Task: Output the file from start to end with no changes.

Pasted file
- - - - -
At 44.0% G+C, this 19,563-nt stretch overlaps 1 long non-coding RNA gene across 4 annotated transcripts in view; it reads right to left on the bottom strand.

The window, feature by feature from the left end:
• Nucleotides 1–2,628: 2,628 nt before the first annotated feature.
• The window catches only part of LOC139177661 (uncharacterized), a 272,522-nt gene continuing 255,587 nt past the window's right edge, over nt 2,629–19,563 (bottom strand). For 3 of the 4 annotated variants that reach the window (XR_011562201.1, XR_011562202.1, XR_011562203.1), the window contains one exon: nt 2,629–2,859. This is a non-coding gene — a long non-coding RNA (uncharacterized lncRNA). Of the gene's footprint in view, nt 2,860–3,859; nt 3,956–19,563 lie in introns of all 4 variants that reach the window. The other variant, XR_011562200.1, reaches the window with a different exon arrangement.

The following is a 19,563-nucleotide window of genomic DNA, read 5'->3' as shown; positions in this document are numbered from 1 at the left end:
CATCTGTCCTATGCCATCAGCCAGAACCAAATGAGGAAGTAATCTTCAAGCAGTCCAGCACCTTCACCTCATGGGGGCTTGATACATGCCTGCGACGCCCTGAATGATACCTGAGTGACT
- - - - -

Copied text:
At 44.0% G+C, this 19,563-nt stretch overlaps 1 long non-coding RNA gene across 4 annotated transcripts in view; it reads right to left on the bottom strand.

The window, feature by feature from the left end:
• Nucleotides 1–2,628: 2,628 nt before the first annotated feature.
• The window catches only part of LOC139177661 (uncharacterized), a 272,522-nt gene continuing 255,587 nt past the window's right edge, over nt 2,629–19,563 (bottom strand). For 3 of the 4 annotated variants that reach the window (XR_011562201.1, XR_011562202.1, XR_011562203.1), the window contains one exon: nt 2,629–2,859. This is a non-coding gene — a long non-coding RNA (uncharacterized lncRNA). Of the gene's footprint in view, nt 2,860–3,859; nt 3,956–19,563 lie in introns of all 4 variants that reach the window. The other variant, XR_011562200.1, reaches the window with a different exon arrangement.

The following is a 19,563-nucleotide window of genomic DNA, read 5'->3' as shown; positions in this document are numbered from 1 at the left end:
CATCTGTCCTATGCCATCAGCCAGAACCAAATGAGGAAGTAATCTTCAAGCAGTCCAGCACCTTCACCTCATGGGGGCTTGATACATGCCTGCGACGCCCTGAATGATACCTGAGTGACT